Members of Tacoma, Wash., Local 483 donated a record 4,015 jars of peanut butter to the Emergency Food Network in Pierce County on May 13.
Local 483 coordinated 75 volunteers to form a human chain to move six tons – $12,000 worth – of donated peanut butter from the Local 483 building to the offices of the Pierce County Central Labor Council at Local 483’s sister Tacoma local, Local 76, a block away.
“We have many unions that contribute to hunger relief, but IBEW is the heart of the labor movement on this issue,” said Helen McGovern-Pilant, executive director of the Emergency Food Network.
The peanut butter has been distributed to food banks across Pierce County.
|Volunteers form a human chain to deliver donated peanut butter for distribution in Pierce County, Wash.
“Our local has supported the Emergency Food Network since 2011,” said Local 483 Business Manager Alice Phillips, who also serves on the board of the organization. “The need for donations is great in Pierce County and we take this event very seriously. We’ve worked hard to earn first place in donations the last two years.”
The event was covered by the Tacoma News Tribune and featured on the Local 483 Facebook page. IBEW members also launched a drone that provided video of the volunteers at work.
Local 483 received strong support from other local unions as well as friends in the electrical industry and the community. Many Local 483 members contributed generously to the cause. They spent their hard-earned money to help us show that IBEW cares deeply about our neighbors. “We were proud to place a label on each jar of peanut butter that states it was donated by members of Local 483,” Phillips said.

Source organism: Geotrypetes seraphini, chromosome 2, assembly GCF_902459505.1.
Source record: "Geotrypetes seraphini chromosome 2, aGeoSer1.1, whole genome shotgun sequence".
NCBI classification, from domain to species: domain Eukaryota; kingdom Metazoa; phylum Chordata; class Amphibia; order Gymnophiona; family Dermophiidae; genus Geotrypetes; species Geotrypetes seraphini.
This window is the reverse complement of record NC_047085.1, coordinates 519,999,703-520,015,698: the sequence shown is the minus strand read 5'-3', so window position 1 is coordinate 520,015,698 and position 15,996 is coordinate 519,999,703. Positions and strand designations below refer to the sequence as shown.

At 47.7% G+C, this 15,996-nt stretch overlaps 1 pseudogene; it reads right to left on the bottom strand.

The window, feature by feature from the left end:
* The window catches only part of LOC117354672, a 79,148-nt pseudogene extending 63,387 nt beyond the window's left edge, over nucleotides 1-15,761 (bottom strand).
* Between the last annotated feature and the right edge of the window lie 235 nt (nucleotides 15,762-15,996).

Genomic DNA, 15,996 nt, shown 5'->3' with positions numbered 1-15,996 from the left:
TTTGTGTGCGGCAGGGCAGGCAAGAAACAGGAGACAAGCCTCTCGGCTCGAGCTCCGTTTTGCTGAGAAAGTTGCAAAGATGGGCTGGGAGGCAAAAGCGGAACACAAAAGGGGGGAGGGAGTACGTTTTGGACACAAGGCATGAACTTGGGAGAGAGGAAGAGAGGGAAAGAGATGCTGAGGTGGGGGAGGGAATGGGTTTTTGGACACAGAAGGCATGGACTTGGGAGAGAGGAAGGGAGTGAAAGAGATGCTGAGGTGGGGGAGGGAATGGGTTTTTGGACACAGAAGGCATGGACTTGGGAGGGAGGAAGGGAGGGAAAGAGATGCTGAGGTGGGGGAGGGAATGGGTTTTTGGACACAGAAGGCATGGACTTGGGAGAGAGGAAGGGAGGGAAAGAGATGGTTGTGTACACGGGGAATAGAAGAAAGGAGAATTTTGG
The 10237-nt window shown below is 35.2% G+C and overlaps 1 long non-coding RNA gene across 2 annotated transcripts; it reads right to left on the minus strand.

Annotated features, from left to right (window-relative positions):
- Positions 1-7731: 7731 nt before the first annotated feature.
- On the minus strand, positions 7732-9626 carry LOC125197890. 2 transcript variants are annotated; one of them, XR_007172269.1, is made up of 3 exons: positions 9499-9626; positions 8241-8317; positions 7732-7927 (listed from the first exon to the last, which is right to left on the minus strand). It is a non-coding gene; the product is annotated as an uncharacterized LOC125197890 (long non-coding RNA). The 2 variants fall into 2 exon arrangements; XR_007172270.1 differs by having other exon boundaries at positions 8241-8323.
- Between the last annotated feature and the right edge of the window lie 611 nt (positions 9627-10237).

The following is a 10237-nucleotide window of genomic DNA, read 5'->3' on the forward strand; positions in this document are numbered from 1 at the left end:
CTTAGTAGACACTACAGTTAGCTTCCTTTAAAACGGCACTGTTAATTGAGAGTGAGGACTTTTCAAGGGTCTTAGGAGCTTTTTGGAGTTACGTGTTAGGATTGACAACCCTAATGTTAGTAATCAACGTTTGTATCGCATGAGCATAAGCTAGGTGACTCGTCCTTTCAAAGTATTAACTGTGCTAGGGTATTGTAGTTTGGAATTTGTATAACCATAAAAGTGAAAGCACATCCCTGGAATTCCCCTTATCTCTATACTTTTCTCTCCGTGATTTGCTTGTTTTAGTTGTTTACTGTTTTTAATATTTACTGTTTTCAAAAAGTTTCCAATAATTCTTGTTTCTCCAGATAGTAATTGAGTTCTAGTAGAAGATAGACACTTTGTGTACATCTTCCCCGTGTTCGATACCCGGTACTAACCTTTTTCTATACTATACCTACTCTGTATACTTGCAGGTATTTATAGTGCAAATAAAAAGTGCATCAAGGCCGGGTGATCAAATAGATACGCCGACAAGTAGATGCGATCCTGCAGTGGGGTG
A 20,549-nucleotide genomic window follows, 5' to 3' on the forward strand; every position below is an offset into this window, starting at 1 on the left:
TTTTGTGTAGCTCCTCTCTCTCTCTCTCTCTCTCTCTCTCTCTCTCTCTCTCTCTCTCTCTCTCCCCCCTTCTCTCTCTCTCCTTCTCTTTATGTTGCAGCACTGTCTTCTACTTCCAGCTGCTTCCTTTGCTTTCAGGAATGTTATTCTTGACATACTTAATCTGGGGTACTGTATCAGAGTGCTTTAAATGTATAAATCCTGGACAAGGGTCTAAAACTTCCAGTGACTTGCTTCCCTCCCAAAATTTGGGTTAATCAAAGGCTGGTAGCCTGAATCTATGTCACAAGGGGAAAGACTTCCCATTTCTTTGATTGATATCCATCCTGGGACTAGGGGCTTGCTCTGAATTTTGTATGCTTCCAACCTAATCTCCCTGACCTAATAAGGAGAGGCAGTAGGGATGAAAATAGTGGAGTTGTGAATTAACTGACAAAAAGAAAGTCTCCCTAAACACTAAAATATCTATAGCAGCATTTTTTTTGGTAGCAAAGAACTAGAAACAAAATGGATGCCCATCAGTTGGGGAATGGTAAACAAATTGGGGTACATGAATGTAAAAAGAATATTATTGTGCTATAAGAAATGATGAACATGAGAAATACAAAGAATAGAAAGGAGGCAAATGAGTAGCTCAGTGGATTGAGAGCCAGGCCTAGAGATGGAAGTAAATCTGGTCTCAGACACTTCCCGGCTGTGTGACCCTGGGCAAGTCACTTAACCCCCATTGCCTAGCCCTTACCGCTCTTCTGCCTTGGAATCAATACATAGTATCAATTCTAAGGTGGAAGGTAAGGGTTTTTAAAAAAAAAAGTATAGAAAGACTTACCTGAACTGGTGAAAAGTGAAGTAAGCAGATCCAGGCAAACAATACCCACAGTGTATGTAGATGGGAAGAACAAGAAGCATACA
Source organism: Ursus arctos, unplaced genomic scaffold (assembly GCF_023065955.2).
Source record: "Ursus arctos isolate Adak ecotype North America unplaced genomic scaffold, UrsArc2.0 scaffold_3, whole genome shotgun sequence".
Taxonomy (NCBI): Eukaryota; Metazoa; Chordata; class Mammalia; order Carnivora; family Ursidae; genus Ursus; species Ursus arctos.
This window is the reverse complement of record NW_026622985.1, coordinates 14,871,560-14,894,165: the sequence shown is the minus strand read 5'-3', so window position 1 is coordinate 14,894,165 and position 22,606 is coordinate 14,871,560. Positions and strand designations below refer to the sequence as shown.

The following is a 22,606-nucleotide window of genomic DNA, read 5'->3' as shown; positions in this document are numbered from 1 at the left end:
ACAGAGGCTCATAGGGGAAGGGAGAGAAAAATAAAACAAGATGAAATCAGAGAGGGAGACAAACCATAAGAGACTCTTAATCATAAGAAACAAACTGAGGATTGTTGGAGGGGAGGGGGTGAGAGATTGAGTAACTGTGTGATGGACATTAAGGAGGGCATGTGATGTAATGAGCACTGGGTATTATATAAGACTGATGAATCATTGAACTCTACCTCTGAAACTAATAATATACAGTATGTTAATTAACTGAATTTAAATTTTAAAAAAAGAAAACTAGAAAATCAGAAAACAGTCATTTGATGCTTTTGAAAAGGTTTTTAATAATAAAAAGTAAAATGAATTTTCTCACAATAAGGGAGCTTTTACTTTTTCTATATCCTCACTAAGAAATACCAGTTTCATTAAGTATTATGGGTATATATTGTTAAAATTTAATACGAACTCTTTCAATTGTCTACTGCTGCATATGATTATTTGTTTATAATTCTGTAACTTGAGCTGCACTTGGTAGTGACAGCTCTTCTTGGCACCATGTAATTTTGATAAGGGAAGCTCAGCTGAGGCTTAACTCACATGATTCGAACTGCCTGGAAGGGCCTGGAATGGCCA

Local 483 members started collecting peanut butter on Jan. 1. Phillips worked with local union grocery stores to get the most from the monetary donations they received.
One in five households relies on food bank donations in Pierce County, where the rebounding economy has left out the middle class, working class and working poor. “The elderly are struggling, working families can’t find jobs at a decent wage and the foreclosure rate is high,” said McGovern-Pilant. Since 2011 there has been an 11 percent increase in visits made to food banks in the county.